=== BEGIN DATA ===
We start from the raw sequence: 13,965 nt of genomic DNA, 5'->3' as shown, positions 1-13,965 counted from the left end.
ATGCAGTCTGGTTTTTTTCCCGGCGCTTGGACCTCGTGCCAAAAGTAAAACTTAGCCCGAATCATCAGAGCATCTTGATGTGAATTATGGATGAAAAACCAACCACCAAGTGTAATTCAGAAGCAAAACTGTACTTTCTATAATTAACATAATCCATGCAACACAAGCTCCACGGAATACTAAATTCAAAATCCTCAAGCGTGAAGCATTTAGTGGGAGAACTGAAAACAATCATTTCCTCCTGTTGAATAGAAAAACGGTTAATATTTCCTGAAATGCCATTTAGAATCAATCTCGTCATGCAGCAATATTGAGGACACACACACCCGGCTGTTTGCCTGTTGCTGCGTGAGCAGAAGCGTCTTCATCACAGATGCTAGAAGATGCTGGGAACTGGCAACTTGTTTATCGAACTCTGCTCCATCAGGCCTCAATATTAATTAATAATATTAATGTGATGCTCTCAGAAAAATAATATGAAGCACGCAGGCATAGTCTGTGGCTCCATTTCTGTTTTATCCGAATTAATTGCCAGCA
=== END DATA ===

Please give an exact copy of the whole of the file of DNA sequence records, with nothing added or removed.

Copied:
We start from the raw sequence: 13,965 nt of genomic DNA, 5'->3' as shown, positions 1-13,965 counted from the left end.
ATGCAGTCTGGTTTTTTTCCCGGCGCTTGGACCTCGTGCCAAAAGTAAAACTTAGCCCGAATCATCAGAGCATCTTGATGTGAATTATGGATGAAAAACCAACCACCAAGTGTAATTCAGAAGCAAAACTGTACTTTCTATAATTAACATAATCCATGCAACACAAGCTCCACGGAATACTAAATTCAAAATCCTCAAGCGTGAAGCATTTAGTGGGAGAACTGAAAACAATCATTTCCTCCTGTTGAATAGAAAAACGGTTAATATTTCCTGAAATGCCATTTAGAATCAATCTCGTCATGCAGCAATATTGAGGACACACACACCCGGCTGTTTGCCTGTTGCTGCGTGAGCAGAAGCGTCTTCATCACAGATGCTAGAAGATGCTGGGAACTGGCAACTTGTTTATCGAACTCTGCTCCATCAGGCCTCAATATTAATTAATAATATTAATGTGATGCTCTCAGAAAAATAATATGAAGCACGCAGGCATAGTCTGTGGCTCCATTTCTGTTTTATCCGAATTAATTGCCAGCA